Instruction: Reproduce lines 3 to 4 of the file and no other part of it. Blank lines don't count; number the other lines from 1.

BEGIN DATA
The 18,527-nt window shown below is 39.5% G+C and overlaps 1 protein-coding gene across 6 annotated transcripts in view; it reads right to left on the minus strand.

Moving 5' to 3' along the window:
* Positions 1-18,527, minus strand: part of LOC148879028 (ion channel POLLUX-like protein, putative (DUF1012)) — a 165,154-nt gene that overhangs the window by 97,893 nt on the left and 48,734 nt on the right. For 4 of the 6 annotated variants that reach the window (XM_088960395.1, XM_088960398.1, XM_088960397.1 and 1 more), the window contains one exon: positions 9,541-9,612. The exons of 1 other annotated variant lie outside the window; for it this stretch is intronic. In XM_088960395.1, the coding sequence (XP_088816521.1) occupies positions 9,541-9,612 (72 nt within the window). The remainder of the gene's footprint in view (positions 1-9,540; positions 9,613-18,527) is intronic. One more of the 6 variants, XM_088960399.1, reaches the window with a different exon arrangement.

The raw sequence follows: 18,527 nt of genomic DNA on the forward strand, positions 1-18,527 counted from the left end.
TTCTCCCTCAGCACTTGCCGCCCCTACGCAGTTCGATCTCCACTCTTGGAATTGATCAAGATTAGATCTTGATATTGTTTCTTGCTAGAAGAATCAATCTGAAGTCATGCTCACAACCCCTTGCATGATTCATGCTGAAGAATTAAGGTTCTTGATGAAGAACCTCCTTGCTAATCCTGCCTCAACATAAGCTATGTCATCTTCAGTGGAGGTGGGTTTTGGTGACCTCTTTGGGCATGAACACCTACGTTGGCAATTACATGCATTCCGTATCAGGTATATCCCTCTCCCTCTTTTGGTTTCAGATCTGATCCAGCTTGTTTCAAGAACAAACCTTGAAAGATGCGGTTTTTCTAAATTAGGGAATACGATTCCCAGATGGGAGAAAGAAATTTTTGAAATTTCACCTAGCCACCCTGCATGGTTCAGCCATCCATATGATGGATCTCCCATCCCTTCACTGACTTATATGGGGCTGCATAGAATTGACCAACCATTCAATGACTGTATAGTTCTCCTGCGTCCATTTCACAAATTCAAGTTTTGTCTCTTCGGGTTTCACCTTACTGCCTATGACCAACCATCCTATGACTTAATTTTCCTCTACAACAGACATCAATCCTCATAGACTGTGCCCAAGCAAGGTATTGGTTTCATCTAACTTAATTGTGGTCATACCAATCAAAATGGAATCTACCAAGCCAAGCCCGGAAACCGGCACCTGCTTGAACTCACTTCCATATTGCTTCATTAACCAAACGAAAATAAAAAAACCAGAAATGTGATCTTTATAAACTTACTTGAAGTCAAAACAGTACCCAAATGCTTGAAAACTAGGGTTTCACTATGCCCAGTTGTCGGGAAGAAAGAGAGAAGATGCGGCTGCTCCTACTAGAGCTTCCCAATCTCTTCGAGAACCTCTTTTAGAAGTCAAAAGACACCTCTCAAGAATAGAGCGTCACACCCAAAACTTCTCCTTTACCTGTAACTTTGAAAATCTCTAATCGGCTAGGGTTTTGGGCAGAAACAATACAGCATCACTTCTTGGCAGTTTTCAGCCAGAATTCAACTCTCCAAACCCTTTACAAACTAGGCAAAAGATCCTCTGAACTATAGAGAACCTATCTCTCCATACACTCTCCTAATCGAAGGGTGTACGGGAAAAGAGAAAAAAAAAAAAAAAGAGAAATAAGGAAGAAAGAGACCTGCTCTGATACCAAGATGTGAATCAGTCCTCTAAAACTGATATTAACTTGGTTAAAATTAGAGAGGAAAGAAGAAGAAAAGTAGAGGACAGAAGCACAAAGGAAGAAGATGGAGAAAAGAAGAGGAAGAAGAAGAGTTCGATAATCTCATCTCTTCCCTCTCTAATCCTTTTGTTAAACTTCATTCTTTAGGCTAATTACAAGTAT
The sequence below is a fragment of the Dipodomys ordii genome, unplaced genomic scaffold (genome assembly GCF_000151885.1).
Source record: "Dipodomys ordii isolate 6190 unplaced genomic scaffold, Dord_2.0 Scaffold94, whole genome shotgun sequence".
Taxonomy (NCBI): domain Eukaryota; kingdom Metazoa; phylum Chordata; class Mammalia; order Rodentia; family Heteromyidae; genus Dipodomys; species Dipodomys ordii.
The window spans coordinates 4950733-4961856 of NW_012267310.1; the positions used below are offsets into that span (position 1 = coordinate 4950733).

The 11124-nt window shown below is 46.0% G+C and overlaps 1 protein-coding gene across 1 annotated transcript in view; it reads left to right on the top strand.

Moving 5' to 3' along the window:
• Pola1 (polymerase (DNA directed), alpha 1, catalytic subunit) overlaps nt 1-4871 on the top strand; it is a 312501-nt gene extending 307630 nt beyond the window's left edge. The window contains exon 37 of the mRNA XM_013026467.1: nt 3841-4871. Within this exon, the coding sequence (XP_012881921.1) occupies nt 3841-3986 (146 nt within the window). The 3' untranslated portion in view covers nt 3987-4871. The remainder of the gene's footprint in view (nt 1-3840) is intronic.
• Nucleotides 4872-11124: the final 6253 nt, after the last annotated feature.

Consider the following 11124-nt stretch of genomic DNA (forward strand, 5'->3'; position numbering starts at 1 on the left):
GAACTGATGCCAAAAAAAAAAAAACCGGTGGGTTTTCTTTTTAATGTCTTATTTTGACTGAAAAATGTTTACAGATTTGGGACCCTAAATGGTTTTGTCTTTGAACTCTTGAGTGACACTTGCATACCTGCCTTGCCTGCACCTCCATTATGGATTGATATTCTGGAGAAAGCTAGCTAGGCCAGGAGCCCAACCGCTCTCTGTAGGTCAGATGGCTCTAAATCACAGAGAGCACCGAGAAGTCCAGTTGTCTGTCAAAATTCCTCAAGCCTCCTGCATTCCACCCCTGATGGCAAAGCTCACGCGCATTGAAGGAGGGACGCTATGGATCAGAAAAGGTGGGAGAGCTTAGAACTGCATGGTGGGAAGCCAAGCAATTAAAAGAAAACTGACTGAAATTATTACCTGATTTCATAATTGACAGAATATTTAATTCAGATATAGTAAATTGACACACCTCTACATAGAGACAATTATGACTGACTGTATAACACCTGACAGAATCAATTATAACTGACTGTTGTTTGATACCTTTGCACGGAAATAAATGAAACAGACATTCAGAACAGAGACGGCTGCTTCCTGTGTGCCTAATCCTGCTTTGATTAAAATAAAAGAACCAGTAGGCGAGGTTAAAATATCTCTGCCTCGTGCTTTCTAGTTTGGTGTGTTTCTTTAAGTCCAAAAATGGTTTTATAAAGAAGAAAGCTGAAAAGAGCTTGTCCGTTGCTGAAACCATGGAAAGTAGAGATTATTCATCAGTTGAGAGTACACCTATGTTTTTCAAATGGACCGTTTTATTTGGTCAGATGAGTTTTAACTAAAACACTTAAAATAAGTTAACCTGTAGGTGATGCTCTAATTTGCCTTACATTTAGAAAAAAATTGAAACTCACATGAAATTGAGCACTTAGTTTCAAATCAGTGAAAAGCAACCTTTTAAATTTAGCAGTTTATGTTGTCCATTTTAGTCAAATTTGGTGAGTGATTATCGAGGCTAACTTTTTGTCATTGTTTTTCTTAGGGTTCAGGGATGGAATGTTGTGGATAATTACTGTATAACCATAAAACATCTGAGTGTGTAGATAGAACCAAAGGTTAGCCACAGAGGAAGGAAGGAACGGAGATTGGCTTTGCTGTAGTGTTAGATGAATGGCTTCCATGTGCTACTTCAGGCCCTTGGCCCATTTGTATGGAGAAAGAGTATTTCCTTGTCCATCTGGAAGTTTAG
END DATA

* Positions 1-18,527, minus strand: part of LOC148879028 (ion channel POLLUX-like protein, putative (DUF1012)) — a 165,154-nt gene that overhangs the window by 97,893 nt on the left and 48,734 nt on the right. For 4 of the 6 annotated variants that reach the window (XM_088960395.1, XM_088960398.1, XM_088960397.1 and 1 more), the window contains one exon: positions 9,541-9,612. The exons of 1 other annotated variant lie outside the window; for it this stretch is intronic. In XM_088960395.1, the coding sequence (XP_088816521.1) occupies positions 9,541-9,612 (72 nt within the window). The remainder of the gene's footprint in view (positions 1-9,540; positions 9,613-18,527) is intronic. One more of the 6 variants, XM_088960399.1, reaches the window with a different exon arrangement.

The raw sequence follows: 18,527 nt of genomic DNA on the forward strand, positions 1-18,527 counted from the left end.